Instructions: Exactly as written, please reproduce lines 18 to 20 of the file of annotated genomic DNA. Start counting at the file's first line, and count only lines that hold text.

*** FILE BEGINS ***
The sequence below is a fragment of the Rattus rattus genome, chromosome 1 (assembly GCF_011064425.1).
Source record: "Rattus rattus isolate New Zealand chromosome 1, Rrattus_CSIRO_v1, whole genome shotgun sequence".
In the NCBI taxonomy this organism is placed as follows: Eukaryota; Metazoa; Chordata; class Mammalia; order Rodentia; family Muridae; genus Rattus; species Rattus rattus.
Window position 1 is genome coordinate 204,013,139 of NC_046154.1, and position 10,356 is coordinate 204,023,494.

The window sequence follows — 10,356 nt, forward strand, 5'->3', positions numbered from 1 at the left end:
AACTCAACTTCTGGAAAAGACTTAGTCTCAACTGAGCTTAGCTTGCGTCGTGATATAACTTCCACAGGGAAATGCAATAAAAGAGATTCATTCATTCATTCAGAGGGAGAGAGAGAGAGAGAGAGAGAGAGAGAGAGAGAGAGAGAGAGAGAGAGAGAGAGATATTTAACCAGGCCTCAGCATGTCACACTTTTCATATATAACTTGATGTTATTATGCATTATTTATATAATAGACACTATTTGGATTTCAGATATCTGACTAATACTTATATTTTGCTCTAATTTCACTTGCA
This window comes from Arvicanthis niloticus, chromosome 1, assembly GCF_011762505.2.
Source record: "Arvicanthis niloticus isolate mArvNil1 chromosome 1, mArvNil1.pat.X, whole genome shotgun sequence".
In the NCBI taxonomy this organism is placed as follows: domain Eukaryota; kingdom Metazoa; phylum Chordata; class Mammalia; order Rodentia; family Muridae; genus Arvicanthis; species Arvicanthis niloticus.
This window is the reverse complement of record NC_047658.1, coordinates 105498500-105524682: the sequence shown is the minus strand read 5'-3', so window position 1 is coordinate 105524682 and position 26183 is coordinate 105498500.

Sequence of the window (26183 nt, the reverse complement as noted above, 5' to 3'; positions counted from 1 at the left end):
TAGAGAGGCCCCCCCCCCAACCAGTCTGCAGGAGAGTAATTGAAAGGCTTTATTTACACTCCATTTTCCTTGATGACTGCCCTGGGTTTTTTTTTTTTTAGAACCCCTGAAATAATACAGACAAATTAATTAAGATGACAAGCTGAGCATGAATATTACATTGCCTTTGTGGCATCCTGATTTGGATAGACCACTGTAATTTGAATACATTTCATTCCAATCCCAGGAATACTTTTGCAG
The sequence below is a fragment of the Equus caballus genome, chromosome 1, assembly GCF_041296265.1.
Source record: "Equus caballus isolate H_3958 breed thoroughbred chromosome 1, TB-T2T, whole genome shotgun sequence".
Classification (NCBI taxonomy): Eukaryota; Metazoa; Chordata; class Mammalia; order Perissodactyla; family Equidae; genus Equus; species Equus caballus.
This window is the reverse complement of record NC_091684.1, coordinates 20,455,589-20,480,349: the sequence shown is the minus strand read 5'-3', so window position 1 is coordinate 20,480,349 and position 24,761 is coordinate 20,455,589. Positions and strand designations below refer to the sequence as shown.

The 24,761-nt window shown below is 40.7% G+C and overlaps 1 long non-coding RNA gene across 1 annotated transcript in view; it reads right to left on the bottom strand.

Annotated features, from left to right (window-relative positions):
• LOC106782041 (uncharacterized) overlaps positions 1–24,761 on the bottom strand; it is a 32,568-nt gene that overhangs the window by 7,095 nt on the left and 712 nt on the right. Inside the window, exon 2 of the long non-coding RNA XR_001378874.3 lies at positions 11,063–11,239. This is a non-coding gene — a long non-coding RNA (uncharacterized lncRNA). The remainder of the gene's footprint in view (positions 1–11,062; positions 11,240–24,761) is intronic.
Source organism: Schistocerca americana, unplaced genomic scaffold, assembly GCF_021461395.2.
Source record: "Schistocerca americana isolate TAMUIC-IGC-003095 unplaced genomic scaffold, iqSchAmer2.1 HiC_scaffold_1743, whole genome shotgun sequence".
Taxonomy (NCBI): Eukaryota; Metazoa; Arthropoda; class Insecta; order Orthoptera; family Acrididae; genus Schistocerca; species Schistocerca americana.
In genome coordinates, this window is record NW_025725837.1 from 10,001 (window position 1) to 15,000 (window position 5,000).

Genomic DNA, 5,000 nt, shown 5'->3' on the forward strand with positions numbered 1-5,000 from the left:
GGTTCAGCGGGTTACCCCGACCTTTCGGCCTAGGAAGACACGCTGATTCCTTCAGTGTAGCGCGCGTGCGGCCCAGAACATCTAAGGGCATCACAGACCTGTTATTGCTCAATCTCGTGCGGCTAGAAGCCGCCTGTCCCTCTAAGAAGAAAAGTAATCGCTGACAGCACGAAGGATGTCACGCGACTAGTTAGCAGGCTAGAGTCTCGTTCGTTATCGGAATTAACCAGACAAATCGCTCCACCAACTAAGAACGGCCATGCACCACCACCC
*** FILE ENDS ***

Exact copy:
Annotated features, from left to right (window-relative positions):
• LOC106782041 (uncharacterized) overlaps positions 1–24,761 on the bottom strand; it is a 32,568-nt gene that overhangs the window by 7,095 nt on the left and 712 nt on the right. Inside the window, exon 2 of the long non-coding RNA XR_001378874.3 lies at positions 11,063–11,239. This is a non-coding gene — a long non-coding RNA (uncharacterized lncRNA). The remainder of the gene's footprint in view (positions 1–11,062; positions 11,240–24,761) is intronic.
Source organism: Schistocerca americana, unplaced genomic scaffold, assembly GCF_021461395.2.